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View Diary: Worst Funeral, Ever. (112 comments)

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  •  My mother died at age 90. I delivered (5+ / 0-)

    the eulogy. I was 69 then. I had been told by her and by my father, who preceded her by several years, several things that they wanted me to say. I wrote them down and wrote down a brief history of her life, where she was born, what happened to her father when she was only six, how the Great Depression impacted her, I said some things about each of her siblings, all deceased, and about how she liked school, things she accomplished in school, how she met her husband and how things went on their marriage day, about WWII and its effect on her and her children, how we went to visit my father as he was getting ready to be shipped out for the invasion of Japan and how the bomb had been dropped as we were coming home, how she loved her work, and things about each of her children. In addition she had a long list of people she wished to thank who had been kind to her and to her mother over the years. Most of those people had died long ago. So I wrote this story and rehearsed it and I knew that most of the people who heard it were too young to begin to understand.

    And I knew I would cry. So I put two handkerchiefs in each pocket of my suit, and when the time came I delivered the eulogy. I bawled the whole time and used all of those handkerchiefs.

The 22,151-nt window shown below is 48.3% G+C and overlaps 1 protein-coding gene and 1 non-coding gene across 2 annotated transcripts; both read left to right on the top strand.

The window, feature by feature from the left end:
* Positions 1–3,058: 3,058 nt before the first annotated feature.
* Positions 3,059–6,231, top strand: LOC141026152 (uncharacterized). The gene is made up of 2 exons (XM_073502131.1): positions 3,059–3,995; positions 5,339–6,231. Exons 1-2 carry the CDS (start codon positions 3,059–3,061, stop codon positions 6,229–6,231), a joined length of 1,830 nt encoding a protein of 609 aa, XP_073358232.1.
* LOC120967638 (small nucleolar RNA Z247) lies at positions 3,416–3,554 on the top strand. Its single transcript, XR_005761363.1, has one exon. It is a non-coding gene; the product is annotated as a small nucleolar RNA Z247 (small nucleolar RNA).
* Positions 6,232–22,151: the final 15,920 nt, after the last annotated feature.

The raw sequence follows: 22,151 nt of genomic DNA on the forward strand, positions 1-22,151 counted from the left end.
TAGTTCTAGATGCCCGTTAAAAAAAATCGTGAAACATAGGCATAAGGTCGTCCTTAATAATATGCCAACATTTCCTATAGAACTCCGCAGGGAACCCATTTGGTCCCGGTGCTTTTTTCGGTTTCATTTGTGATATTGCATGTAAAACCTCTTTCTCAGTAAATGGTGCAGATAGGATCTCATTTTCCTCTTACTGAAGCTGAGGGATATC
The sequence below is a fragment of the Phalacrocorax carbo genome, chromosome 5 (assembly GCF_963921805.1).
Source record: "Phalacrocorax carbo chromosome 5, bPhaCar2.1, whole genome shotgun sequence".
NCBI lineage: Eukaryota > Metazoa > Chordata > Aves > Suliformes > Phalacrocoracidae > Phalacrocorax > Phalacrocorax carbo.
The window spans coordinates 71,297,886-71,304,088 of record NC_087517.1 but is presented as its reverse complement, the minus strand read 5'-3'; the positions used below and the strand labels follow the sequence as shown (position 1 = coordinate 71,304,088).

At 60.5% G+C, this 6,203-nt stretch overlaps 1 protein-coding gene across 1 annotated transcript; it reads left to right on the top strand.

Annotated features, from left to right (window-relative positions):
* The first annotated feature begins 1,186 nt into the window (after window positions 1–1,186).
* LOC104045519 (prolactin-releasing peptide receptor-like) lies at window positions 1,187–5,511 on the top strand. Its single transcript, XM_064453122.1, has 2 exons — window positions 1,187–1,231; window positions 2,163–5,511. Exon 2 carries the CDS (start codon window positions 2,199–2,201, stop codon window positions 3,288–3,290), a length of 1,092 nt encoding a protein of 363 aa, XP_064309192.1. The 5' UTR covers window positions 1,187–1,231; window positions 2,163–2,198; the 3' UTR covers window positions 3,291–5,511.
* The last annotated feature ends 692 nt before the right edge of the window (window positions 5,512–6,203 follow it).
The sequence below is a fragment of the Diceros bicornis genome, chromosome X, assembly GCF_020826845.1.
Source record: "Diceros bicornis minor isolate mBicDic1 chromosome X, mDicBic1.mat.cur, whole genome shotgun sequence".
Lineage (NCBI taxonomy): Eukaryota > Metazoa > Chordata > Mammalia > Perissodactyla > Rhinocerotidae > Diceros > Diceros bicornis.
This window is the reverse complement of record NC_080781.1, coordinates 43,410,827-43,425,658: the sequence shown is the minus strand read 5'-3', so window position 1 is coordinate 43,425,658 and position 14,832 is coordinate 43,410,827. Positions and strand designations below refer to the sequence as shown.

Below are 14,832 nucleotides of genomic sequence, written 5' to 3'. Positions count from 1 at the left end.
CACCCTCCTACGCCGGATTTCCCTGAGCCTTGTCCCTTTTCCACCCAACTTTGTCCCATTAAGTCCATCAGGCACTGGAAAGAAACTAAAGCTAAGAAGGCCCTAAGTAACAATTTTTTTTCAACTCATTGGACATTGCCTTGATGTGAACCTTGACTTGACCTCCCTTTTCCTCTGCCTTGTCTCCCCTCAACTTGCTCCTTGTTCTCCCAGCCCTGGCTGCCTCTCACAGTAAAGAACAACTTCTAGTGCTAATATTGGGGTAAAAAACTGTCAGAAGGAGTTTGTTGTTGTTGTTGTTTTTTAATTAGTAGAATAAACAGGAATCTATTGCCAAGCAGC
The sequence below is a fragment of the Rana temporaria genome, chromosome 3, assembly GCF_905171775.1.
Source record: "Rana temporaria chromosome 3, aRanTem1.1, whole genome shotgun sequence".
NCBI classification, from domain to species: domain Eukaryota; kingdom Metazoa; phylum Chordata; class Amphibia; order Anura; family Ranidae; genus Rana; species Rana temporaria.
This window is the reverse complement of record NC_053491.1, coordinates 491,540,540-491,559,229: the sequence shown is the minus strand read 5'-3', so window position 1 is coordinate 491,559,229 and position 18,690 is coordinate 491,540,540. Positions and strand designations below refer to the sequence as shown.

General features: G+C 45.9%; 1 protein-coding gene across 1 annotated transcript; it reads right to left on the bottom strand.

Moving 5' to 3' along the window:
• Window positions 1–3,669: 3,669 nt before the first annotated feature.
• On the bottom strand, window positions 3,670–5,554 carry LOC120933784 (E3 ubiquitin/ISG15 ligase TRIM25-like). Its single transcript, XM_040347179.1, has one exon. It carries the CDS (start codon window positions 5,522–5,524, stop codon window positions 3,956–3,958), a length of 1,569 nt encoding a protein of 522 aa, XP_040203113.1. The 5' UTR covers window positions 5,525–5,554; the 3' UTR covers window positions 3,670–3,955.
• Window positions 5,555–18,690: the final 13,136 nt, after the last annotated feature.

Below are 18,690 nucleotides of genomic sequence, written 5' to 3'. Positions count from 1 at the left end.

There were many people there, and I didn't know why many of them came, but they were nice and said nice things about my mother. Apparently she had helped them at one time or another.

    Long before all of that, I actually worked at a funeral home while I was in college. I saw lots and lots of funerals. There are good ones and bad ones. All I learned by watching all of that is that I have always been glad I went to the funerals of people I knew, and I was unhappy when I failed to attend some.

    The funeral directors at the funeral home where I worked, told me that funerals were for the living, not for the deceased. And that is true, I suppose, and  believed it for a long time. But now, fifty years later, I have attended many funerals of people I knew and in many cases they have talked about the funeral they someday would have. They liked to picture it and to plan it. And now that my retirement is almost over, I realize that funerals are for the deceased too. Thinking about it, planning it, trusting the details to someone else, are aspects of funerals that can comfort the living before they die.

    Might and Right are always fighting, in our youth it seems exciting. Right is always nearly winning, Might can hardly keep from grinning. -- Clarence Day

    by hestal on Sat Mar 02, 2013 at 08:55:20 AM PST

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